Modulating the attentional bias in unilateral neglect: the effects of the strategic set

Paolo Bartolomeo, E Siéroff, C Decaix, S. Chokron

Research output: Contribution to journalArticle

112 Citations (Scopus)

Abstract

Left unilateral neglect is a neurological condition characterized by an impairment in orienting and responding to events occurring on the left side. To gain insight into the brain mechanisms of space processing and to provide theoretical foundations for patient rehabilitation, it is important to explore the attentional bias shown by neglect patients in the light of existing models of normal attentional orienting. Three experiments tested the hypothesis that attentional bias in neglect involves primarily exogenous, or stimulus-based, orienting of attention, with relatively preserved endogenous, or voluntary, orienting. Six patients with right hemisphere damage and left unilateral neglect and 18 age-matched participants without brain damage performed a cued reaction time (RT) task to targets which could appear in one of two lateral boxes. Cues consisted of a brief brightening of the contour of one of the boxes. The target followed the cue at 150, 550, or 1000 ms stimulus-onset asynchrony (SOA). In experiment 1, the cues were not informative about the future location of the target, and thus elicited a purely exogenous orienting of attention. Controls showed slowed RTs to the cued locations at SOAs > 150 ms, consistent with the notion of inhibition of return (IOR). Neglect patients had no evidence of IOR for right targets; they showed a disproportionate cost for left targets preceded by right (invalid) cues; this cost was maximal at the shortest SOA, consistent with the idea of a biased exogenous orienting in neglect. In experiment 2, 80% of the cues were valid (i.e., they correctly predicted the location of the impending target), thus inducing an initially exogenous, and later endogenous, attentional shift toward the cued box. Neglect patients showed again a cost for left invalidly cued targets, which this time persisted at SOAs > 150 ms, as if patients' attention had been cued to the right side not only exogenously, but also endogenously, thus rendering more difficult an endogenous reorienting toward the left. In experiment 3, only 20% of the cues were valid, so that the best response strategy was to endogenously orient attention toward the box opposite to the cued one. Controls were able to take advantage of invalid cues to rapidly respond to targets. In this condition, neglect patients were able to nullify their spatial bias; they achieved their fastest RTs to left targets, which were in the range of their RTs to right targets. However, for neglect patients fast responses to left targets occurred only at 1000 ms SOA, while controls were able to redirect their attention to the uncued box already at 550 ms SOA. Altogether, these results suggest that endogenous orienting is relatively spared, if slowed, in unilateral neglect.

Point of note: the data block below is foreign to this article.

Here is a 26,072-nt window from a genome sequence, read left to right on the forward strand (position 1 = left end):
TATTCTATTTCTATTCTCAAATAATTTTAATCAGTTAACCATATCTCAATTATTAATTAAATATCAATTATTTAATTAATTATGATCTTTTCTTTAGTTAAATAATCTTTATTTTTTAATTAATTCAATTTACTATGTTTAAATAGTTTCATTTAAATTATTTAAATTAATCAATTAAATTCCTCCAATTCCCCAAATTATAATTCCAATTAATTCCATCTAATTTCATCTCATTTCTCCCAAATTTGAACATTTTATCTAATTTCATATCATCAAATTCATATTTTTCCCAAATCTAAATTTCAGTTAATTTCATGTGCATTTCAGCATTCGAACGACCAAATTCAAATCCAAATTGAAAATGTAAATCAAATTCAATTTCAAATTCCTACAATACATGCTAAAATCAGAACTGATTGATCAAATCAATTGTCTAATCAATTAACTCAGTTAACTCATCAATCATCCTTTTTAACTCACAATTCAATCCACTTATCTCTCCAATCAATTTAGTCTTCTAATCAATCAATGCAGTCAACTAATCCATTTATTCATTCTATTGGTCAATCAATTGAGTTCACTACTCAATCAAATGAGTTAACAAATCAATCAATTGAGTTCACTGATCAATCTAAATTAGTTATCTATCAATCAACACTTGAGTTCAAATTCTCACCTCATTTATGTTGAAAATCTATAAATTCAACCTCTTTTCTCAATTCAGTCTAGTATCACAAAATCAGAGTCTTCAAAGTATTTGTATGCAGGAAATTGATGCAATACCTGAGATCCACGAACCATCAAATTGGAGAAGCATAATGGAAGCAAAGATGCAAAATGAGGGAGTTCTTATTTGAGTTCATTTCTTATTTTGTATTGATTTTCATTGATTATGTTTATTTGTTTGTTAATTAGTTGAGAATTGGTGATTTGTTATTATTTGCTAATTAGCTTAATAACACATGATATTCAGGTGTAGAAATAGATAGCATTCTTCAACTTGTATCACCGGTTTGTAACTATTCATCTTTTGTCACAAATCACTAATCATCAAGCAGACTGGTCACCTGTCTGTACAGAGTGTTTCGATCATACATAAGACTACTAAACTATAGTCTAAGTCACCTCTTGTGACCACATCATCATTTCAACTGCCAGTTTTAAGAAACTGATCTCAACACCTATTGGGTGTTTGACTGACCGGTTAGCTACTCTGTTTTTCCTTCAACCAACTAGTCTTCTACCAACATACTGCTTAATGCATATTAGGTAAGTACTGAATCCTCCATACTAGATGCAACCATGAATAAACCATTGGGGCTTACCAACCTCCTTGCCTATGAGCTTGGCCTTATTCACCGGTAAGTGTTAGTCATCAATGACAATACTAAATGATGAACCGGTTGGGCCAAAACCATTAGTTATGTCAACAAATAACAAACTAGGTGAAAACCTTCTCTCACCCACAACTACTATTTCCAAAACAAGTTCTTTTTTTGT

Original languageEnglish
Pages (from-to)432-444
Number of pages13
JournalExperimental Brain Research
Volume137
Publication statusPublished - 2001

Keywords

  • Adult
  • Aged
  • Aged, 80 and over
  • Attention
  • Cognition Disorders
  • Cues
  • Female
  • Functional Laterality
  • Humans
  • Male
  • Middle Aged
  • Orientation
  • Photic Stimulation
  • Reaction Time
  • Stroke

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